• How has heavy sweating affected your life -- for example, have you had to change social plans, lost friends, or been affected at work because of hyperhidrosis?
  • Do you experience any skin irritation at the site of the heavy sweating?
  • How does heavy sweating affect you emotionally? Do you ever get sad or angry because of it?

Your doctor will ask you about your sweating -- when it occurs, and what seems to trigger it. You'll also be asked about your medical history, including any medical conditions you have and medicines you are taking.

The doctor will do a medical exam, which may include:

  • Lab tests and other tests to check for conditions that can cause hyperhidrosis, such as heart disease, thyroid problems, and diabetes.
  • Tests for hyperhidrosis. The starch-iodine test uses a mixture of iodine and starch, which turns blue in areas where your body is sweating excessively. The paper test uses a special type of paper applied to the affected area to measure the volume of sweat you are producing.

Based on your health history and exam, your doctor will determine whether you have primary hyperhidrosis or secondary hyperhidrosis.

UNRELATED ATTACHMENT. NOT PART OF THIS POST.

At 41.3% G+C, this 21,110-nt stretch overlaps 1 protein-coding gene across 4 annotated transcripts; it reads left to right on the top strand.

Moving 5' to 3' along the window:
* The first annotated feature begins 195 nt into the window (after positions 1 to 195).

• Primary hyperhidrosis is the most common cause of excessive sweating. It's not due to any medical condition -- it is the condition. Primary hyperhidrosis tends to start in childhood and run in families, and it usually causes heavy sweating on the palms of the hands, soles of the feet, and armpits.
  • Secondary hyperhidrosis is caused by a medical condition (such as cancer or an infection) or medication (which can include antidepressants and antipsychotic drugs). Sweating can occur over wider areas of your body.

Knowing which kind of sweating problem you have can help your doctor find the right treatment for it. That treatment may involve antiperspirants, iontophoresis (a technique that uses a low current passed through water to treat heavy sweating of the hands and feet), or Botox injections to block the nerve signals that trigger your sweat glands.

If sweating is due to another condition, then treating the primary condition may help with symptoms. Discuss all of your options with your doctor. Make sure you fully understand them, and their possible side effects before you begin hyperhidrosis treatment.

Also ask your doctor whether your health insurance will cover the cost of treatment. Some insurance companies and policies will pay for all or part of hyperhidrosis treatments, and it's important to know how much of your treatment you will need to cover yourself.

Keep in close touch with your doctor while you are undergoing treatment for excessive sweating. If your hyperhidrosis isn't responding to antiperspirants, iontophoresis, or Botox, the next step may be to try oral medication or surgery.